March Madness Goes Mobile

iphone-ncaaAh, yes, spring is in the air. And it’s not just fever; it’s madness.

March Madness, that is–as in the men’s NCAA basketball tournament, which tips off today. So as focus shifts to tracking players in fantasy leagues, there are a number of mobile players doing their own kind of tracking–as in customer acquisition. Here’s how the first round has shaped up:

  • –Yahoo launched a widget for its Go 3 mobile platform–in addition to a dedicated mobile tourney Web site–sponsored by Jaguar. The widget pumps out ongoing updates, news, and pics from Yahoo Sports and, and the WAP site integrates with their oneSearch offering.

–AT&T added a March Madness portal to its Media Net service, delivering video highlights, news, scores, polls, and NCAA roundball trivia. The service also includes a text-polling feature that allows users to help select winners of the 2008 Naismith Trophy, which is awarded to the top men’s and women’s player of the year.

–Sports Illustrated is leveraging the competion to promote MySI Mobile: a free downloadable application (still in beta, running on Windows Mobile 5) that allows users to pick their favorite teams and access scores, schedules, and standings with a single click. Fans can also receive news feeds, set calendar events, and access photos.

–Mobile development shop go2 launched a WAP site presenting game and telecast schedules, as well as near-real-time results. The company, in an interesting approach, is sending out their own correspondents to cover the games and create content.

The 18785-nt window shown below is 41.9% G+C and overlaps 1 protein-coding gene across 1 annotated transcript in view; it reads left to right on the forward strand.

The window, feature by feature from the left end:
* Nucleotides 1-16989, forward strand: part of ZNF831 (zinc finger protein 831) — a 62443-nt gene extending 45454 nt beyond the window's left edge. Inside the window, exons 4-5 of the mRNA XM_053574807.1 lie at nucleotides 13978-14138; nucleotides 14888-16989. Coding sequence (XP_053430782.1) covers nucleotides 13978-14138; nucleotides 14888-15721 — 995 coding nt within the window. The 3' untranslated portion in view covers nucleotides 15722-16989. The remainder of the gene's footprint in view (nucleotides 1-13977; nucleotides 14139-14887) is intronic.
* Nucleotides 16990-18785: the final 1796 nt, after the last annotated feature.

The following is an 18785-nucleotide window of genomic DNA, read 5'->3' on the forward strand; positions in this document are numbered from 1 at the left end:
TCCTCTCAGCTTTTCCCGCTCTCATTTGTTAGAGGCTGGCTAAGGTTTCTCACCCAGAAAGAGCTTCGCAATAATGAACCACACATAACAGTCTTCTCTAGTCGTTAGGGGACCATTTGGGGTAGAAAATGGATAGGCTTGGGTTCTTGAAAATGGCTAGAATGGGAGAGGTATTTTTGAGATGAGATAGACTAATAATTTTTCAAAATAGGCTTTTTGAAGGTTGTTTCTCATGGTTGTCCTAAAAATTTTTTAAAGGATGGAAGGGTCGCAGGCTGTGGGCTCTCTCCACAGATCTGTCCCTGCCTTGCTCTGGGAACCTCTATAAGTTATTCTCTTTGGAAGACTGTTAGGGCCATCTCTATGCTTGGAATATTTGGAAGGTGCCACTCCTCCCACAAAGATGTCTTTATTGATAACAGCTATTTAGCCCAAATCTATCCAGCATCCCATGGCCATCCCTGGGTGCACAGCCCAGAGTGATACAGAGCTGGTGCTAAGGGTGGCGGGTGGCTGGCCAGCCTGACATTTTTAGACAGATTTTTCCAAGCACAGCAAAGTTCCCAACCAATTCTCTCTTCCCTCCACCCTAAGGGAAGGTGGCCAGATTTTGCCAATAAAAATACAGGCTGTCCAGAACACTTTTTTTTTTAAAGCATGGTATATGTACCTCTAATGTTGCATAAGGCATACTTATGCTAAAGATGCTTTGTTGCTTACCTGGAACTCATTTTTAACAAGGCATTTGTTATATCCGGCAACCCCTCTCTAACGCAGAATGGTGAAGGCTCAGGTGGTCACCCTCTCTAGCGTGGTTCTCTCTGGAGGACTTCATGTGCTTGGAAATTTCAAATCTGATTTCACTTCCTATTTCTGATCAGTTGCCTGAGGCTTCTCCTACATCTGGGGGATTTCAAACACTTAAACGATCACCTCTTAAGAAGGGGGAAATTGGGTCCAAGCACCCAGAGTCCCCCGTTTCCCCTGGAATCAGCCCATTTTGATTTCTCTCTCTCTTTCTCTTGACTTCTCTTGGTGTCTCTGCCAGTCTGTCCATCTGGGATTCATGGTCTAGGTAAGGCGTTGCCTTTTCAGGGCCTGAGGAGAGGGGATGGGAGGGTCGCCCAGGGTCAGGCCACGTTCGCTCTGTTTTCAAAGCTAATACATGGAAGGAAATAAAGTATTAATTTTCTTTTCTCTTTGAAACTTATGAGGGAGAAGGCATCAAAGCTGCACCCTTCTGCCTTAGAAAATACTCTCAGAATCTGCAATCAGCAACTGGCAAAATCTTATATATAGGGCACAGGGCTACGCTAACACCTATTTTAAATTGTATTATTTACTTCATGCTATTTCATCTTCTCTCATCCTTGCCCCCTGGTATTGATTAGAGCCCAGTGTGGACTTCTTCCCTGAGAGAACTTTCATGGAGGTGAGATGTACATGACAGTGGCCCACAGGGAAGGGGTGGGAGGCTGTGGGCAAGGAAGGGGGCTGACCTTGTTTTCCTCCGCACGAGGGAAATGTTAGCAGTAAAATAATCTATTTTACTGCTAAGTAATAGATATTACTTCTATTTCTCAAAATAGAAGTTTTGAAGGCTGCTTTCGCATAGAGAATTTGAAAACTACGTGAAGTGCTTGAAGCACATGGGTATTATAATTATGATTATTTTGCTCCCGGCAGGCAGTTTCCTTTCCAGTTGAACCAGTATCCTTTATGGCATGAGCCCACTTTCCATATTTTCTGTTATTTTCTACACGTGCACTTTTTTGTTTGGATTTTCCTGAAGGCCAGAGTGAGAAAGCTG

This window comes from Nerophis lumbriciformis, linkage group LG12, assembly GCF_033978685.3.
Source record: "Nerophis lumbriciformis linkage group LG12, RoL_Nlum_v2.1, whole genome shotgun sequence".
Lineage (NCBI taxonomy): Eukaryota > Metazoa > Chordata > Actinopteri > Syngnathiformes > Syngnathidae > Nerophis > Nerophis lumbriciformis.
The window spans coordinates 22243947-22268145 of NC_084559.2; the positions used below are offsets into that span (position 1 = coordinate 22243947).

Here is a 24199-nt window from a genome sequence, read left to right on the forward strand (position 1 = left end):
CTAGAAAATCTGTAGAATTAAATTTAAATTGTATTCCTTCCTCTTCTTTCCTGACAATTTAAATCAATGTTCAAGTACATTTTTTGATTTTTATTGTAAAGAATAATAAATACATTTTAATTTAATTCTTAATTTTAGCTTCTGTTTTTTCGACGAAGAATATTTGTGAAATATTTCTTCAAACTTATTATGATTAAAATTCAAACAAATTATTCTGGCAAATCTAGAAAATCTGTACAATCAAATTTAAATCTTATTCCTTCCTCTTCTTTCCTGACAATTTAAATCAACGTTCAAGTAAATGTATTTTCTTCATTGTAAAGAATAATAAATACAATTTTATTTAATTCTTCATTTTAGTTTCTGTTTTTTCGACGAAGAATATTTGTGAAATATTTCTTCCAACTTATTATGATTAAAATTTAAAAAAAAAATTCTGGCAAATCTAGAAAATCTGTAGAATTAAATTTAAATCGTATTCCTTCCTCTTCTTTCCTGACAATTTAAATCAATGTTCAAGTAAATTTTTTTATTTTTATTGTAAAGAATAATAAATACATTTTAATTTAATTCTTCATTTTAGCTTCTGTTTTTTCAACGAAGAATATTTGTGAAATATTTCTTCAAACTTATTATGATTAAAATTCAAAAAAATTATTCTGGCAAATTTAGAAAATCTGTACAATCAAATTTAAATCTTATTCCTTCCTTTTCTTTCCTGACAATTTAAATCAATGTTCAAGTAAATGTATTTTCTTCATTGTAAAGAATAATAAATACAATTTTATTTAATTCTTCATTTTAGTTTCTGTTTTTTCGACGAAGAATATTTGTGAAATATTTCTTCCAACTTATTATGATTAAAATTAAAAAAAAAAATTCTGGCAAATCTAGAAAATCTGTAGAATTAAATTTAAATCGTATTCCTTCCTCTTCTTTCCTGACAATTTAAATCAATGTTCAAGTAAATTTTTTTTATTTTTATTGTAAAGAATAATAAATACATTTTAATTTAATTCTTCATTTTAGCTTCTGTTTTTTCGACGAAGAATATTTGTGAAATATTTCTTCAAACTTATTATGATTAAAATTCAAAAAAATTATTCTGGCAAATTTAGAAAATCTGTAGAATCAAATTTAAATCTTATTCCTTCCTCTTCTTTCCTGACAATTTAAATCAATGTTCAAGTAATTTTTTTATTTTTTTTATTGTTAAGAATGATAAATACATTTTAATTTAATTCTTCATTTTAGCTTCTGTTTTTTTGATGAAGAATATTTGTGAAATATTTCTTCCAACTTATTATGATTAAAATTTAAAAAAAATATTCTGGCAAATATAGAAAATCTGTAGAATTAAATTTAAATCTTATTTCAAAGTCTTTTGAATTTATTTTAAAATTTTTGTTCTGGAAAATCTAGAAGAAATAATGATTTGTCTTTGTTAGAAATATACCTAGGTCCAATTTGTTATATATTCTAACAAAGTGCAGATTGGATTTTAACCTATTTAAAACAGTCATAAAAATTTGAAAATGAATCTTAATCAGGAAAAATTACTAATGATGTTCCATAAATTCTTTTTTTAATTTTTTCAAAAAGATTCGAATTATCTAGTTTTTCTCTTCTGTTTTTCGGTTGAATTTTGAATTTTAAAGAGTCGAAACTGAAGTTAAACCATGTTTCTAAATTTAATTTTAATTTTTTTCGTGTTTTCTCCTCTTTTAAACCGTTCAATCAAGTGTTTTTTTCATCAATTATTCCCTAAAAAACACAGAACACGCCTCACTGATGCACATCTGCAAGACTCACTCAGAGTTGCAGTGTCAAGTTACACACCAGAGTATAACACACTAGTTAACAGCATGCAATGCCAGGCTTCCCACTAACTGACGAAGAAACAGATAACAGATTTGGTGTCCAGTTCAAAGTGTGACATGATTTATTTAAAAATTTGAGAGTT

4INFO offers a subscripton to “upset alerts,” or mobile text updates that inform you whenever a favored team is losing in the closing minutes of a matchup.

–Zumobi rolled out team-specific “tiles” on its mobile interface for 25 colleges in the competition, which include player information, news, scores, and stats.

–And in a school-specific initiative, Georgetown University put together a mobile program where fans can text to a short code to get the latest on the team’s open practice session (highlighted during Washington Wizards games) and tourney updates.

Big-draw events like NCAA March Madness are a fantastic opportunity for carriers, application makers, and content providers to make the next push into mobile content. Uptake has been slow, as we all know; but as operators begin to move into flat pricing programs (all the majors have rolled out some kind of all-you-can-eat plan, typically at $99), we should see continued growth and innovation as users begin to have freer reign of the mobile web.

Oh, and one more thing… Go Bruins!